• Instead of controlling the message, we must learn to relinquish control and let the movement do what it will with the message.  
  • Perhaps most radical of all - brands must learn to stop talking about themselves.
  • Instead of making our brand relevant to an existing, trending topic - our focus here is on understanding the needs of the people who will benefit from what our brand does and sparking a movement that meets those needs.
  • Ultimately it’s about creating a marketing model that is in harmony with what your consumers have been saying (and thinking) for years. “You want to sell to me, get to know me! Be part of my tribe! Care about the same things I care about, and I'll buy from you. But you have to come along side me first.”

Modern brands have real power if channeled into positive causes that benefit society and the brands themselves. Consumers now expect brands to make positive contributions to society. If they don't the consumers will vote with their feet, and wallets.  So break from the immediate past and assume thought leadership of the category.  Become idea-centric rather than consumer-centric. Create symbols of consumer re-evaluation.  
The status quo is dead so break with the past: assume nothing, take no one and nothing for granted, and constantly ask "What if?" and "Why not?"  Strive to create ideas that are engaging, provocative, self-propagating, and that create competitive advantages.  So strive for simplicity, common sense, and creativity - any approach that gains access to consumers' hearts and minds, develops ongoing relationships with them, and, most important, embraces them as partners in the process of developing and advertising.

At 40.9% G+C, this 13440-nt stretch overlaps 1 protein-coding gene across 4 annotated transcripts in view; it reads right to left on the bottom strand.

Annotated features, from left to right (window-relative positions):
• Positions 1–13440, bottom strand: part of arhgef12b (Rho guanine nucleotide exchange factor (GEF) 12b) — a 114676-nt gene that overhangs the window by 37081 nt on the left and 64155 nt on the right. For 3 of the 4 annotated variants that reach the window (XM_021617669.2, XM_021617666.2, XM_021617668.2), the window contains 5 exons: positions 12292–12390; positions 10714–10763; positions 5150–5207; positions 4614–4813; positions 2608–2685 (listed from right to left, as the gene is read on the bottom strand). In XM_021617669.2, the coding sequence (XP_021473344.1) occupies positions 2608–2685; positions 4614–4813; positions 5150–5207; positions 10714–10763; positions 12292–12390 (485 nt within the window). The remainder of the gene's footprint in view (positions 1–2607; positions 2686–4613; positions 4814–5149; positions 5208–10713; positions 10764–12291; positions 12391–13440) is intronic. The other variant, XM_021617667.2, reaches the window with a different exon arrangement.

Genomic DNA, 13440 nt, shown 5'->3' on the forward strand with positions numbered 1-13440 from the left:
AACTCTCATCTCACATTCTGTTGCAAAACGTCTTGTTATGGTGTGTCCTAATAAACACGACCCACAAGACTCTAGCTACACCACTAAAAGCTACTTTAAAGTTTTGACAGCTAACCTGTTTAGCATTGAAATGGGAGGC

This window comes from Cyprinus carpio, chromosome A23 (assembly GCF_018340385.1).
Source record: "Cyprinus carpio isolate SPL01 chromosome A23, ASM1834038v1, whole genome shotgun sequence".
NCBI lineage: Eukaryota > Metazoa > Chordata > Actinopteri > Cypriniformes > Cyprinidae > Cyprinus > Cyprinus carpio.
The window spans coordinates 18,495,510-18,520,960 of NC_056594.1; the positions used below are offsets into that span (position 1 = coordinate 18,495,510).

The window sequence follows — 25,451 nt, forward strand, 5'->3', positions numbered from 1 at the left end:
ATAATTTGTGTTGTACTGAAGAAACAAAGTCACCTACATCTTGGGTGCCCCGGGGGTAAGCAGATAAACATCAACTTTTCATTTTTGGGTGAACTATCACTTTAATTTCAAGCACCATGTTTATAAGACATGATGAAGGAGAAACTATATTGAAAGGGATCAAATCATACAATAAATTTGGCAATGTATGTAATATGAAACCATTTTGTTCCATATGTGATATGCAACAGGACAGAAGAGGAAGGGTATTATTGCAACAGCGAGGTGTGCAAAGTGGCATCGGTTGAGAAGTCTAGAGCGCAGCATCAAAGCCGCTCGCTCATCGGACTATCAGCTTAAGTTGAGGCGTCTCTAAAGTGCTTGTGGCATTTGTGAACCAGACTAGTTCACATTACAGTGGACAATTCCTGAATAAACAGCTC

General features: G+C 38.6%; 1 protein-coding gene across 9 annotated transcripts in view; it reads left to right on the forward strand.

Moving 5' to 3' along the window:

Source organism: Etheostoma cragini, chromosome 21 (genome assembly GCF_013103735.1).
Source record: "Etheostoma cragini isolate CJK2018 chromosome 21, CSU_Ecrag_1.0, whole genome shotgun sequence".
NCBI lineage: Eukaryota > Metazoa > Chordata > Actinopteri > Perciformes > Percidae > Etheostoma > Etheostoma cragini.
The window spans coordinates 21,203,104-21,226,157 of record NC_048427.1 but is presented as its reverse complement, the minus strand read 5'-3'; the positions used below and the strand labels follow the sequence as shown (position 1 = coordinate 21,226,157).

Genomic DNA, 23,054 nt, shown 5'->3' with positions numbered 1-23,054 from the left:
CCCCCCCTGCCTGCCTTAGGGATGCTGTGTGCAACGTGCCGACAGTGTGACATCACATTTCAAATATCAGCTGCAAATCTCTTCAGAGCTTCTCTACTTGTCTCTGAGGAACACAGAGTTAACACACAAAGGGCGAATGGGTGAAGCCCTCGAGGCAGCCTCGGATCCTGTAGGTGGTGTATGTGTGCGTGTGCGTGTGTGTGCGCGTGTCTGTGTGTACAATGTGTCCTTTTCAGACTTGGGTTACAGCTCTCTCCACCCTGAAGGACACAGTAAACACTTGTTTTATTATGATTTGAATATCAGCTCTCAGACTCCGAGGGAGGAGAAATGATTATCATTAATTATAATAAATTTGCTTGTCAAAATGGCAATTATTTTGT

Cut through the bullshit and show you brand is ultimately as human as they are.  This requires finding and leveraging a unique consumer insight the consumer already has about your product or service.  The most effective advertising involves consumers in two critical areas; one, consumers must  take part in the development of communication and two, consumers must be involved in the communication itself.  Simply put, creating dialogue with consumers will allow advertisers to know exactly what consumers actually want in a brand and product, and consumers should not be told what to think, but they should be given persuasive facts and allowed to make up their own minds.

Let us know if you need any assistance. We love this stuff.
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#Goodbuzz is a digital agency based in Toronto, Canada. We help brands create and capture value from emerging trends in technology, society and the workplace. We prototype the future - and believe the best way to predict it - is to create it.  Follow us on Facebook or Twitter or if you have any questions contact Goodbuzz directly.